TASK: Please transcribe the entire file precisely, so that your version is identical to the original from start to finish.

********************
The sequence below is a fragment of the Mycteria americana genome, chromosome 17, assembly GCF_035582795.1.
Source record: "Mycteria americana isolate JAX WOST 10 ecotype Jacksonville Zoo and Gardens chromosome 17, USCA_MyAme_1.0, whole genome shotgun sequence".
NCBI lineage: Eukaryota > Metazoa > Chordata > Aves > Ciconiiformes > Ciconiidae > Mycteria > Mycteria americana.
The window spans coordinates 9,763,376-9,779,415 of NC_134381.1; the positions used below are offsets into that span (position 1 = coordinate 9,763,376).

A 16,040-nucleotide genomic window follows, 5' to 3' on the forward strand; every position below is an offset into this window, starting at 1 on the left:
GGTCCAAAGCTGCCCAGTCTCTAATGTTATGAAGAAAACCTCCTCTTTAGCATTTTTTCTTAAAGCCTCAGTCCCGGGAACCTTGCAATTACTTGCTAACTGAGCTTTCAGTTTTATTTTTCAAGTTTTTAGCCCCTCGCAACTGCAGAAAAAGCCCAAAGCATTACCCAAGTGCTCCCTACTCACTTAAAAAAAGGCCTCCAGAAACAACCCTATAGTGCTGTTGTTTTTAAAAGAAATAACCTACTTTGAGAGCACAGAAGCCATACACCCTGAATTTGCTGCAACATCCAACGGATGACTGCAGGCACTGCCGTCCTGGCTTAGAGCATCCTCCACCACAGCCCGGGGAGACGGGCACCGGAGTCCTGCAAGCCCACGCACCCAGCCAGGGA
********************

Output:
The sequence below is a fragment of the Mycteria americana genome, chromosome 17, assembly GCF_035582795.1.
Source record: "Mycteria americana isolate JAX WOST 10 ecotype Jacksonville Zoo and Gardens chromosome 17, USCA_MyAme_1.0, whole genome shotgun sequence".
NCBI lineage: Eukaryota > Metazoa > Chordata > Aves > Ciconiiformes > Ciconiidae > Mycteria > Mycteria americana.
The window spans coordinates 9,763,376-9,779,415 of NC_134381.1; the positions used below are offsets into that span (position 1 = coordinate 9,763,376).

A 16,040-nucleotide genomic window follows, 5' to 3' on the forward strand; every position below is an offset into this window, starting at 1 on the left:
GGTCCAAAGCTGCCCAGTCTCTAATGTTATGAAGAAAACCTCCTCTTTAGCATTTTTTCTTAAAGCCTCAGTCCCGGGAACCTTGCAATTACTTGCTAACTGAGCTTTCAGTTTTATTTTTCAAGTTTTTAGCCCCTCGCAACTGCAGAAAAAGCCCAAAGCATTACCCAAGTGCTCCCTACTCACTTAAAAAAAGGCCTCCAGAAACAACCCTATAGTGCTGTTGTTTTTAAAAGAAATAACCTACTTTGAGAGCACAGAAGCCATACACCCTGAATTTGCTGCAACATCCAACGGATGACTGCAGGCACTGCCGTCCTGGCTTAGAGCATCCTCCACCACAGCCCGGGGAGACGGGCACCGGAGTCCTGCAAGCCCACGCACCCAGCCAGGGA